Following this it was necessary to attend a further day of research into the new way of Gin in London  with The Gin Garden. This time situated in the very lovely surroundings of Chelsea Physic Garden for a day which included a fascinating and entertaining introduction into botanicals from the very expert herbalist Christopher Hedley and later a visit to the Sipsmith distillery in Hammersmith.

 

 

 

There is still just time to book a day with The Gin Garden as the event will be repeated tomorrow Friday 7th June and also the Gin Garden bar will be open from 4pm – 8pm for visitors to Chelsea Physic Garden http://www.gingarden.com/#2be/custom_plain

Sipsmith Still

Sipsmith Still

Mixing serves from The Herball

Mixing The Herball serves

 

 

 

 

 

 

 

 

 

This weekend for Open Squares The Gin Garden can also be found at Arlington Square on in Islington on Sunday 9 June from 2pm to 5pm

For World Gin Day Saturday 15th June boz will be returning to Clerkenwell to walk through three centuries of Gin so do join us in  ‘Gin Lanes’ should you be so inclined

Three Mills Bromley-by-Bow

Until the Summer of 2011 boz had no idea of the existence of this tranquil historic oasis. Found by chance whilst pulling off the A12 to wait for Blackwall Tunnel traffic to subside, on a quiet Friday afternoon, before the Olympic Park site had been completed, and hardly a soul about, Three Mills Island almost encapsulates a bygone era.

Clock Mill

Designated as a conservation area by the London Borough of Newham in 1971, Three Mills is a man-made island within the Lower Lea Valley. The conservation area is bounded in the West by the River Lea and the Bromley-by-Bow bridge; to the South by the Channelsea River; and to the North by Abbey Road and the ‘Greenway’ embankment.

Domesday Survey 1086 recorded eight tidal Mills on the River Lea, the sites of five of which are recorded in the Lea tributaries: Pudding Mill; City Mill; Waterworks Mill; Abbey Mill and Three Mills. At Three Mills the mills were built on a man-made island to make the most use of the ebb tide. By the late sixteenth century the area of Three Mills was comprised of two water mills producing corn and gunpowder.

In 1872 House Mill was purchased by gin distillers J&w Nicholson & Co. of Clerkenwell. This was of particular interest to boz as regulars readers will know there is much tarrying to Clerkenwell from this quarter and recent forays into Clerkenwell history are inextricably linked with the history of Gin but that is for another post.

Having obtained this little amount of information about the place, along with the fascinating connections of the gin industry within the familiar  exhibiting environs of Clerkenwell, an invitation to participate in an exhibition at House Mill was accepted with great pleasure. Makers at the Mill Exhibition was created in partnership with the River Lea Tidal Mill Trust and nineteen designers each creating Mill inspired pieces for the exhibition. Such is the presence of this beautiful Grade I listed building the choice of subject matter from the Mill buildings; the largely intact working interior; and the wildlife of the environs was wide and varied.

Crate

Hand printed vintage French linen glass cloth Mary Ann Chatterton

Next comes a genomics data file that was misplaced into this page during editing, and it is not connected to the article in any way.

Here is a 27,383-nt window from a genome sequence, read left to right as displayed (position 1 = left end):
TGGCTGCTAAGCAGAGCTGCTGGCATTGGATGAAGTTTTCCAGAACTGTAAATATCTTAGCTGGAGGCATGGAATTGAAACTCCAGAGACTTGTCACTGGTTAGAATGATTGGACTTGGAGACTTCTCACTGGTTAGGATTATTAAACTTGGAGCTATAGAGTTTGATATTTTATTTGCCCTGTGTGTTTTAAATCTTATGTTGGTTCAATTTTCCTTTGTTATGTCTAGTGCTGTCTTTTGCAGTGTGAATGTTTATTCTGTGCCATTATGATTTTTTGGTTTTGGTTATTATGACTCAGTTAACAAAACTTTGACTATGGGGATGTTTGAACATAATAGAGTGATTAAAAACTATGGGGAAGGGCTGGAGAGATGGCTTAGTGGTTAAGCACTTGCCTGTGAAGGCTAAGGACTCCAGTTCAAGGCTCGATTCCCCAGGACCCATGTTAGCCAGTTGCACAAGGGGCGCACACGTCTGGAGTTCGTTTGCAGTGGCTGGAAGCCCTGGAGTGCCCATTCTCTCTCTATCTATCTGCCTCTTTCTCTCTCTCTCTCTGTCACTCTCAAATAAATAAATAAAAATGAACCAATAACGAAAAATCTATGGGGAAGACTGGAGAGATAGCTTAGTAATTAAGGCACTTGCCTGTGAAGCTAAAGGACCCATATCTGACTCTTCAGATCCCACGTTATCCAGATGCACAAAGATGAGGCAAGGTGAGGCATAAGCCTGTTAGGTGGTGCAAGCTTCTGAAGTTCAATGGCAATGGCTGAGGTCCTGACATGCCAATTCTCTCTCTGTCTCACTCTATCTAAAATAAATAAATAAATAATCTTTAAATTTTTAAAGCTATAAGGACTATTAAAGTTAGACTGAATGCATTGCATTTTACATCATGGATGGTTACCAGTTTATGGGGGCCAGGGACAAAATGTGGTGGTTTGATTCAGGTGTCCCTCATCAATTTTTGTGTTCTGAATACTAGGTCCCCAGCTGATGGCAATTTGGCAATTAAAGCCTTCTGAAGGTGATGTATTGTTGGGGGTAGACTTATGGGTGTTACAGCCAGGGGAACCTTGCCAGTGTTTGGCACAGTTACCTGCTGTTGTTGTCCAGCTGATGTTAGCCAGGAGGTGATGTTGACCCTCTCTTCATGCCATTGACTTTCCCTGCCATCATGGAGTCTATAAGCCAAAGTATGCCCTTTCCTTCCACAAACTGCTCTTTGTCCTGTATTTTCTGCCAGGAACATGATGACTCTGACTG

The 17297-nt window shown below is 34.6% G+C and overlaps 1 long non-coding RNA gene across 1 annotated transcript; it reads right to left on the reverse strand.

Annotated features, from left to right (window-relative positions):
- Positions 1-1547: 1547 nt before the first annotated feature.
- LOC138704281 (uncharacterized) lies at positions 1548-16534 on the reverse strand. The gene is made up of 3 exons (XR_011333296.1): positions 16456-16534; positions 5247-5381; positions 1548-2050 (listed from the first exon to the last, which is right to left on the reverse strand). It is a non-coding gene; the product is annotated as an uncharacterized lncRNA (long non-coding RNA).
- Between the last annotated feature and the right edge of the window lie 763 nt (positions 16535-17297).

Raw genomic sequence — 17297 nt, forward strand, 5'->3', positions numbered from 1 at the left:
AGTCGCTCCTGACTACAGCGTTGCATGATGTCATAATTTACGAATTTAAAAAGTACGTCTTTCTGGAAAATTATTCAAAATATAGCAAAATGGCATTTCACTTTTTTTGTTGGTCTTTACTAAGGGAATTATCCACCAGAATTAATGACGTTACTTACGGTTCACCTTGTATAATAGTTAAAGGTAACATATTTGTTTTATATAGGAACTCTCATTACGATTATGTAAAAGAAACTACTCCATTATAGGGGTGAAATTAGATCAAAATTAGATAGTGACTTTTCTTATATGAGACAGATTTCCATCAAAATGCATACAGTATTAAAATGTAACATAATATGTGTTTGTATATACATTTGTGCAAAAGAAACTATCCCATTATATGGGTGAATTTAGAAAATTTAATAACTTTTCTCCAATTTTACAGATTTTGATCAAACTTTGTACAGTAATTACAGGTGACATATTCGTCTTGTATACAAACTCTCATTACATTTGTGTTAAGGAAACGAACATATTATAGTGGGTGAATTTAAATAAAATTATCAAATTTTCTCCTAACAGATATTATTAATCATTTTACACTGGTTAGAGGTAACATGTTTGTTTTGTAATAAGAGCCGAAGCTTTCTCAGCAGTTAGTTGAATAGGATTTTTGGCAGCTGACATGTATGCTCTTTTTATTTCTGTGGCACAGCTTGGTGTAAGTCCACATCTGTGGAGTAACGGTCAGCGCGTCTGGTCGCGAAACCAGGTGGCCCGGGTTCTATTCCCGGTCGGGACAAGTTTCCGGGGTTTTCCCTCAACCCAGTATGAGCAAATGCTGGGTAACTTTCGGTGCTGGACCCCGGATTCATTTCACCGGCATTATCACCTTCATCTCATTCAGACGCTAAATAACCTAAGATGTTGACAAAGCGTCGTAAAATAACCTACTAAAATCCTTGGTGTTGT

In 1728 Three Mills was purchased by the Huguenot partnership of Peter Lefevre and Daniel Bisson, of whom the latter went on to construct House Mill 1776 later rebuilt in 1802 following a fire.This mill served the gin distillery next door on Three Mills Island in addition to flour making and was in operation until 1941.

Clock Mill on the opposite side of the site with its distinctive Clock Tower and bell was built 1817 and in use as a mill up to 1952 now Grade II Listed. Originally a windmill also stood on the site, being the third of the Three Mills and remained to around 1840.

Having been saved from demolition by the Passmore Edwards Museum Trust in the 1970s House Mill passed to the Tidal Mill Trust. Work on the building commenced 1989 and whilst the fabric is now fully restored, the project to reinstate all four water wheels and restore some of the mill machinery continues. Footage of the restoration project and an insight into the workings of the Mill can be seen here: http://www.housemill.org.uk/

The fascinating and atmospheric interior of House Mill  and the beautiful grounds set within the conservation site proved a wonderful source of inspiration for the designers exhibiting in Makers at the Mill exhibition http://ebbandflowatthemill.wordpress.com/makers-at-the-mill/

Millstone by window

Mill Stones in Chains – Rosemary Lucas

Mill Window etching and aquatint – Jim Churcher

The House Mill etching – Paula Duggen

Mill Pigeon

Mill Pigeon – Nick Darrieulat

Millers – Gudrun Sigriour Haraldsdóttir

The buildings to the east of House Mill and Clock Mill which originally housed Nicholsons Gin Distillery are now home to 3 Mills Studios the largest film studios and rehearsal rooms in London and benefitting from a perfectly placed setting http://www.3mills.com/

The cobbled causeway leading from Three Mill Lane to the film studios is a bustling lively thoroughfare especially during the day. Part of the waterside footpath which serves the film studio staff; cyclists; dog walkers; visitors to House Mill; customers for the friendly café in the Millers House adjoining House Mill; and the excellent tours which regularly take place, of which details can be found here: http://www.housemill.org.uk/tours.html

The proximity of the Olympic Park has inevitably brought with it much regeneration of the area adjacent to the conservation site in a part of London which drew little attention prior to all that will now be marked in history as ‘London 2012’. This lesser known East End, further out than the now fashionable streets of what were once slum quarters for for urban missionaries and social reformers, is comprehensively explained in Neil Fraser’s recently published book Over the Border, The Other East End http://londonist.com/2012/07/book-review-over-the-border-the-other-east-end.php

Three Mills – Jane Young

Makers at the Mill exhibition continues until 9 September 2012, ten per cent of all sales go towards the House Mill restoration project. With well deserved thanks to curators Paula Duggen, Rosemary Lucas and Mary Ann Chatterton, it has been a wonderful experience to exhibit work in such a unique and beautiful setting, made all the more enjoyable by the fabulous dedicated staff and volunteers at House Mill.